It seemed innocent enough.
My daily email from the New York Times contained the following line:
How well can you spot grammatical errors from The Times? Take our quiz.
So with a great deal of hubris, I clicked on the link, fully expecting to get 100% and a follow-up email asking if I was interested in a part-time job as a copy editor.
It started off as expected; I got the first three correct on my first attempt, but then it went quickly downhill after that. At some point, it started to bring back memories of the SAT test.
I vaguely recall similar questions on the SAT, where you had to find out what the grammar errors were in a variety of passages. I didn’t do well on those sort of questions, but I think over the years my understanding of grammar has improved, hopefully beyond what I knew my senior year of high school.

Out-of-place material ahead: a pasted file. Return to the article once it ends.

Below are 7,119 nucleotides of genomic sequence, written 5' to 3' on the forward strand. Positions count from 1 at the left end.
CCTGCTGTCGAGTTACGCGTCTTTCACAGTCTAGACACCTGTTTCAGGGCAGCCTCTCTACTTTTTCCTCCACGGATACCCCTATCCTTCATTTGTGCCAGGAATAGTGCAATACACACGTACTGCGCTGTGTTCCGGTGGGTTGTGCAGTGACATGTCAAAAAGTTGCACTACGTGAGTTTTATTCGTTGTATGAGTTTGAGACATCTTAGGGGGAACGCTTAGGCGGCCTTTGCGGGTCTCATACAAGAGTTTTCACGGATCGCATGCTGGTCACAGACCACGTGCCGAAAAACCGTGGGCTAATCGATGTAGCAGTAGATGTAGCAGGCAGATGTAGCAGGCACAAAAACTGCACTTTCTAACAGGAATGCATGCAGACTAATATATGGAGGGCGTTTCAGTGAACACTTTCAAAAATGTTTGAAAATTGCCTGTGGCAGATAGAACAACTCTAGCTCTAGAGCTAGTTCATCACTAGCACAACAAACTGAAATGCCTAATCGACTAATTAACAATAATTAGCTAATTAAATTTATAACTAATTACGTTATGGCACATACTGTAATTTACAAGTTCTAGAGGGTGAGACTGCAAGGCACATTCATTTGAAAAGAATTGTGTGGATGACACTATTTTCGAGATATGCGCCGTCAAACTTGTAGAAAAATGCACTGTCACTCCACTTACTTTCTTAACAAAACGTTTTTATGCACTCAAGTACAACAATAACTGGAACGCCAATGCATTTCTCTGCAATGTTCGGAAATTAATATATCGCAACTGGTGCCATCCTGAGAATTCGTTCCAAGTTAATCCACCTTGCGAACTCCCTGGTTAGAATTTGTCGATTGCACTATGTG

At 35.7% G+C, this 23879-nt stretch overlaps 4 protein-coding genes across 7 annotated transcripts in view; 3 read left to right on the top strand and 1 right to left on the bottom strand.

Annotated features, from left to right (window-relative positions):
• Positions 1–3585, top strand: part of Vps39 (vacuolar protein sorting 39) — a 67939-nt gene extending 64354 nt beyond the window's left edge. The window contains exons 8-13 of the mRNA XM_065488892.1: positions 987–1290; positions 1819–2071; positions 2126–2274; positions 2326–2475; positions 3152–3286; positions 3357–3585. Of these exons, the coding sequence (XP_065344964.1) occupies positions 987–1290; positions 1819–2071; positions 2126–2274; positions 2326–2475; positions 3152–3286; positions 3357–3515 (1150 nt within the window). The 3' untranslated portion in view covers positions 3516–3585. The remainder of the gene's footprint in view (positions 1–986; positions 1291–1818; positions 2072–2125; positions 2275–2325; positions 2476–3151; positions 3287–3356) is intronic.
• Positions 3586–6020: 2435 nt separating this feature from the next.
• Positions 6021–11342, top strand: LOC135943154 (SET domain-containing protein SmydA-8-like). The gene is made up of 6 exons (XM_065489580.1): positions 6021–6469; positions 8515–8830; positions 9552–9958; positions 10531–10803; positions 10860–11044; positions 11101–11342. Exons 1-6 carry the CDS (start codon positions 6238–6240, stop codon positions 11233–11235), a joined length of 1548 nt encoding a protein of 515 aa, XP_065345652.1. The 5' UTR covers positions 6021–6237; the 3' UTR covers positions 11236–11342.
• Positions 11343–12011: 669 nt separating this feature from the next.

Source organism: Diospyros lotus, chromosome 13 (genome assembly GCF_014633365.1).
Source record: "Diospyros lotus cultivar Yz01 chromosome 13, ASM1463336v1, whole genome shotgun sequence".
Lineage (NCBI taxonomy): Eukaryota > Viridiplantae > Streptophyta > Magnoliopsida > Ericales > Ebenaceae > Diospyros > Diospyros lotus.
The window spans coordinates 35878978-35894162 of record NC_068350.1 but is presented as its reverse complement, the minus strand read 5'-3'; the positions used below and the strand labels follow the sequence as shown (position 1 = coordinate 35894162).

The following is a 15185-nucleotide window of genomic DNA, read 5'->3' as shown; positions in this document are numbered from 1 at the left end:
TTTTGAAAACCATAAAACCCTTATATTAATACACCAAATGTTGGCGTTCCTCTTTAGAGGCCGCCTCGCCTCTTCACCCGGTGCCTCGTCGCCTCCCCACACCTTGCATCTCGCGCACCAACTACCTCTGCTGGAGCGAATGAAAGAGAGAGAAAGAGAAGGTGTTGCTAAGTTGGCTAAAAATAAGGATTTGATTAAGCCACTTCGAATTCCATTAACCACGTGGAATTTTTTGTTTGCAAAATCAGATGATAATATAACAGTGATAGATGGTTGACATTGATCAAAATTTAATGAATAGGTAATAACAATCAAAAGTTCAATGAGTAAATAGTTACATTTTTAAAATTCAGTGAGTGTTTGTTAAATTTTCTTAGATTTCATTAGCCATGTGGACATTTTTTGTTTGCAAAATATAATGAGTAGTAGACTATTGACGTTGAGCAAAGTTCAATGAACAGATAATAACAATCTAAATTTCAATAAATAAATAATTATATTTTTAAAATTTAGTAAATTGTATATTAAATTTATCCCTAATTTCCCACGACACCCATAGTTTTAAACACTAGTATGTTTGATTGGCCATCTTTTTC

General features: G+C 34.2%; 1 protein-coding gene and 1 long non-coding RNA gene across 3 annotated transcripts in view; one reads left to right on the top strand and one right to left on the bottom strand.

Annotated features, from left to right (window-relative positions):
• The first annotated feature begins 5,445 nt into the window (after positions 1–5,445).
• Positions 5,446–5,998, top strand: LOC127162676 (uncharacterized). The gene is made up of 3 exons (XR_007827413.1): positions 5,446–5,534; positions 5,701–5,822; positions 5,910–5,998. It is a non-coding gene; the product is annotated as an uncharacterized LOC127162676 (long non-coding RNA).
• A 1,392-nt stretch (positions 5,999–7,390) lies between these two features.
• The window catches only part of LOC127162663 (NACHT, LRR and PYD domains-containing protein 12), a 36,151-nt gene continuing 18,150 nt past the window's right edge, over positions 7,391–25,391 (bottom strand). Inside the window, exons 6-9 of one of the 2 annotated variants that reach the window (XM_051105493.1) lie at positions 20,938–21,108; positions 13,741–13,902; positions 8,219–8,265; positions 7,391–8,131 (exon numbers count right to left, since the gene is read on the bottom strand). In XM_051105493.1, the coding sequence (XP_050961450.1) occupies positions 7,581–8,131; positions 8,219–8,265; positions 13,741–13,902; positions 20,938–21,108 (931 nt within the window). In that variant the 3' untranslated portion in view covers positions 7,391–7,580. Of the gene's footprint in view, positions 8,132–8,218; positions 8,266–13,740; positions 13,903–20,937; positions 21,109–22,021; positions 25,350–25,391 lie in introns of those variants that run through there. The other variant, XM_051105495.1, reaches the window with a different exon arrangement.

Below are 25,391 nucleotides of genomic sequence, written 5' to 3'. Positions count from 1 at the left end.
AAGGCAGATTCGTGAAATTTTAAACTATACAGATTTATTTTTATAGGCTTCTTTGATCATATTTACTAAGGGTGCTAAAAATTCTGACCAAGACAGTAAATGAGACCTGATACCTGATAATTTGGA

By the time I finished the quiz, my final score was 28; the average score is 24. My percentile rank was in the top 32%.
But even more disappointing than my score was the fact that there was no email from the Times editors recruiting me for their (its?) grammar checking team.
Plus now I need to rethink a few things. Am I qualified to provide feedback on student assignments with respect to content and grammar of their papers? Have I been providing bad advice for the past 30 years?
Is everyone who (whom?) reads my blog laughing out loud at my bad (poor?) grammar?
Perhaps instead of taking math classes it looks like I should be taking a course in basic reading and writing. And who knows, maybe some day I could get a job – copy editing my own blog…
By the way, if you’re interested in trying the quiz yourself, here is the link.